- The 71st National Conference for Educational Research
The 71st National Conference for Educational Research
The 71st National Conference for Educational Research (NCER) was virtually held from 28th to 30th January 2022. The thematic breakout sessions, which had cancelled last year due to the pandemic, were also held online with a total of 6,000 participants from all over the country.
At the plenary on 28th January, Hideyuki Shimizu, President of Japan Teachers’ Union, addressed his welcome remarks on its behalf as follows:
“Due to the impact of the new coronavirus infection disease for two years, various reports have been made at schools, including students refraining from going to school, shortening of school lunch hours, and reduced school attendance by using online classes together. Children are forced to be more patient, have less learning opportunities and suffer from mental and physical stress and anxiety about the future. Teachers and educational support personnel look after such children, strive to maintain a safe and secure environment such as avoiding crowds, disinfecting among others, and they face various challenges and difficulties including changes in curriculum and school events, student’s employment support and entrance examinations. However, they have eagerly continued their teaching practice to secure quality education for all students. In this unpredictable time, NCER plays a greater role as a place where teachers and educational support personnel from all over the country can meet to share their practice and experiences and discuss challenges to overcome and secure quality education for all children. Let’s deepen our educational practices through discussions in the breakout sessions and connect them to the next year’s activities on educational research.”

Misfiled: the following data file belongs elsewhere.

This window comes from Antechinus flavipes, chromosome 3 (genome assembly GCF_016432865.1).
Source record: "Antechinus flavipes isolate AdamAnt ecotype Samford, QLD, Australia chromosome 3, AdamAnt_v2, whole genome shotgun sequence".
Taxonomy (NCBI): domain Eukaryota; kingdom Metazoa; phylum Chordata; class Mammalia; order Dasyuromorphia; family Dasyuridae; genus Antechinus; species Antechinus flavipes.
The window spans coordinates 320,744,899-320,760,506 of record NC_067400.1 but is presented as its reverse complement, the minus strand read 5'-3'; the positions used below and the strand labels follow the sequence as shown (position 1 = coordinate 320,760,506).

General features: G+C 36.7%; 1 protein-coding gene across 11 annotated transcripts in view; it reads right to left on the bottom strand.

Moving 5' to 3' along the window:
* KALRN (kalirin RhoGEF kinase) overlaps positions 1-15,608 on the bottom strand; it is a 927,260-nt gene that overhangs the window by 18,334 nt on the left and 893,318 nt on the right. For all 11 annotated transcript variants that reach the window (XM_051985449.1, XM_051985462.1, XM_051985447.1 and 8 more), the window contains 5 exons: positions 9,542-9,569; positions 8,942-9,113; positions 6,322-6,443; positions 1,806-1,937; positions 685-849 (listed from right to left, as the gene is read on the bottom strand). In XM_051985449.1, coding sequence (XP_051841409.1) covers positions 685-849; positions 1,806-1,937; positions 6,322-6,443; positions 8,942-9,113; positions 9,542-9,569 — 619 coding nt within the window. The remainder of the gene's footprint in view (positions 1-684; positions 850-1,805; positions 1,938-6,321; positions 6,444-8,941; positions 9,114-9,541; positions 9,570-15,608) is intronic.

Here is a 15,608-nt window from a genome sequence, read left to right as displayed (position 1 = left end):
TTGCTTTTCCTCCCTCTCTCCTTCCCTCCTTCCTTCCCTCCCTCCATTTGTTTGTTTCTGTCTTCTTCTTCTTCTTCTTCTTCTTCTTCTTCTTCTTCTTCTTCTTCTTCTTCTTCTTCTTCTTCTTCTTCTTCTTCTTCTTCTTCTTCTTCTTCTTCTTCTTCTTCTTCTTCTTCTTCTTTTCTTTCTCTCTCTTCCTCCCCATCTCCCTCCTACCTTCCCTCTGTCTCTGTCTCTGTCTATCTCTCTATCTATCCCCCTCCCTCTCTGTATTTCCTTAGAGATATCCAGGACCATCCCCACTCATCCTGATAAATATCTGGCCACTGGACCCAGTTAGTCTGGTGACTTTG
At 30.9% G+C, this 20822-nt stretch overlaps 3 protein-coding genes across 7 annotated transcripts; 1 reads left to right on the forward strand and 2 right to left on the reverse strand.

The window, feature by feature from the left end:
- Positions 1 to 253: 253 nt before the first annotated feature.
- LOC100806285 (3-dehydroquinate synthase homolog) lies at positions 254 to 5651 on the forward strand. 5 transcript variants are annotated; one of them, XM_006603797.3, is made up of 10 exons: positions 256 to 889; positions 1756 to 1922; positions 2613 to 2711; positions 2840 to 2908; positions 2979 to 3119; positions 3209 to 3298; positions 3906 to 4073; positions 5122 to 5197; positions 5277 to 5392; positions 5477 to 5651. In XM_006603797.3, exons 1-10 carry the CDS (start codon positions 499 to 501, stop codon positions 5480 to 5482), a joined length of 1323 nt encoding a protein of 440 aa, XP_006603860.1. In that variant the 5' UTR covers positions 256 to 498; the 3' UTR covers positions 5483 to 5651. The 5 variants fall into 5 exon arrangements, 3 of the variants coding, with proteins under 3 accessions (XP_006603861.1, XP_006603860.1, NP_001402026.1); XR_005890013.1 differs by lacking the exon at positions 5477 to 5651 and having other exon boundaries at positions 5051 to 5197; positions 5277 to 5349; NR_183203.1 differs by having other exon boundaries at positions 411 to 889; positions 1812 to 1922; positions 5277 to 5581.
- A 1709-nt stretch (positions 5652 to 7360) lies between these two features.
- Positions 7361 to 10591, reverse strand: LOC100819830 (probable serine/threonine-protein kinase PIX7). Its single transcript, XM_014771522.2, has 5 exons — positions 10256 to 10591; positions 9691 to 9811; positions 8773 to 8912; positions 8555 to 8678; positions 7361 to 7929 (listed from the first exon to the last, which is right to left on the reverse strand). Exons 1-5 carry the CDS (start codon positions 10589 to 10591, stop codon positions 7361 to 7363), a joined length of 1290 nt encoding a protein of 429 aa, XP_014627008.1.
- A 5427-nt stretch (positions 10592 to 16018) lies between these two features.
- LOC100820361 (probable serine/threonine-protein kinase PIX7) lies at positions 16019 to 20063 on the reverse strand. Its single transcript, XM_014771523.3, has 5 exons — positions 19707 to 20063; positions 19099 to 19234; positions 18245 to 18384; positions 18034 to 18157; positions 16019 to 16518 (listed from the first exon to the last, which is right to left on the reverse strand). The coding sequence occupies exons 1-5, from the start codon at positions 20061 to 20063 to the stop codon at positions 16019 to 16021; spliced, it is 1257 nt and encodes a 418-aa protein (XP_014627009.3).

He further mentioned “for the children living in the future, the use of ICT is inevitable. Therefore, ICT should be utilized as a means to back up quality education and linked with our educational research and practice which students are centred”. Also, he stressed “in order to secure quality education, it is indispensable for teachers to have time and space for studying teaching materials, preparing for lessons, understanding students’ leaning context and supporting them. Therefore, normalised long working hours should be redressed because it is directly linked with quality education.” His remarks were concluded addressing “it is necessary to fully and early implement class size less than 35 students at elementary school and realise smaller class size at secondary school. Specific measures to improve the number of teachers are required.”
On 29th and 30th January, 24 thematic breakout sessions were organised with a total of 462 reports of teaching practice.